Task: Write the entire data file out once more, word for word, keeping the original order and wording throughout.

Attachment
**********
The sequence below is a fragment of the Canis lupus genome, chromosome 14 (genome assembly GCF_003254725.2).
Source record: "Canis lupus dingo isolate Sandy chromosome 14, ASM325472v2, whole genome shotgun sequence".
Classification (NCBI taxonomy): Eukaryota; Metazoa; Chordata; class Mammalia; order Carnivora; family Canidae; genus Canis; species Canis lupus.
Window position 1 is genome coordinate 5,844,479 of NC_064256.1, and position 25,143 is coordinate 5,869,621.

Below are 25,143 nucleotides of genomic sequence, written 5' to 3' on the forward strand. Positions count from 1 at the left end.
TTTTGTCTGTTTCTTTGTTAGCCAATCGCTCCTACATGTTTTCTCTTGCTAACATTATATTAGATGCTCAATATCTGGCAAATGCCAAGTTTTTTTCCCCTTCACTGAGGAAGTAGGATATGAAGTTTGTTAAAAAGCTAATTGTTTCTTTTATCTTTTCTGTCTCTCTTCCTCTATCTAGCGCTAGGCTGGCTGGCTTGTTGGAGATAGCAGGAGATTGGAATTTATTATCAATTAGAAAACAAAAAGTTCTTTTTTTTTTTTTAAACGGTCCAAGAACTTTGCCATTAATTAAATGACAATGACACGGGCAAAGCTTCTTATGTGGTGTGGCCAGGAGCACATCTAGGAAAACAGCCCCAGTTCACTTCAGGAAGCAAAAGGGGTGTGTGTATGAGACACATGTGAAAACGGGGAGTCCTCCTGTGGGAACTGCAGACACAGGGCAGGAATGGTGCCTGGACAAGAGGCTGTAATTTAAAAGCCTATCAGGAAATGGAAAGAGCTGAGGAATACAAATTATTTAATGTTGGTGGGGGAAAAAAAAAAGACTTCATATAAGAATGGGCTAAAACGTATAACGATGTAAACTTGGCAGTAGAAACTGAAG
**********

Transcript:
The sequence below is a fragment of the Canis lupus genome, chromosome 14 (genome assembly GCF_003254725.2).
Source record: "Canis lupus dingo isolate Sandy chromosome 14, ASM325472v2, whole genome shotgun sequence".
Classification (NCBI taxonomy): Eukaryota; Metazoa; Chordata; class Mammalia; order Carnivora; family Canidae; genus Canis; species Canis lupus.
Window position 1 is genome coordinate 5,844,479 of NC_064256.1, and position 25,143 is coordinate 5,869,621.

Below are 25,143 nucleotides of genomic sequence, written 5' to 3' on the forward strand. Positions count from 1 at the left end.
TTTTGTCTGTTTCTTTGTTAGCCAATCGCTCCTACATGTTTTCTCTTGCTAACATTATATTAGATGCTCAATATCTGGCAAATGCCAAGTTTTTTTCCCCTTCACTGAGGAAGTAGGATATGAAGTTTGTTAAAAAGCTAATTGTTTCTTTTATCTTTTCTGTCTCTCTTCCTCTATCTAGCGCTAGGCTGGCTGGCTTGTTGGAGATAGCAGGAGATTGGAATTTATTATCAATTAGAAAACAAAAAGTTCTTTTTTTTTTTTTAAACGGTCCAAGAACTTTGCCATTAATTAAATGACAATGACACGGGCAAAGCTTCTTATGTGGTGTGGCCAGGAGCACATCTAGGAAAACAGCCCCAGTTCACTTCAGGAAGCAAAAGGGGTGTGTGTATGAGACACATGTGAAAACGGGGAGTCCTCCTGTGGGAACTGCAGACACAGGGCAGGAATGGTGCCTGGACAAGAGGCTGTAATTTAAAAGCCTATCAGGAAATGGAAAGAGCTGAGGAATACAAATTATTTAATGTTGGTGGGGGAAAAAAAAAAGACTTCATATAAGAATGGGCTAAAACGTATAACGATGTAAACTTGGCAGTAGAAACTGAAG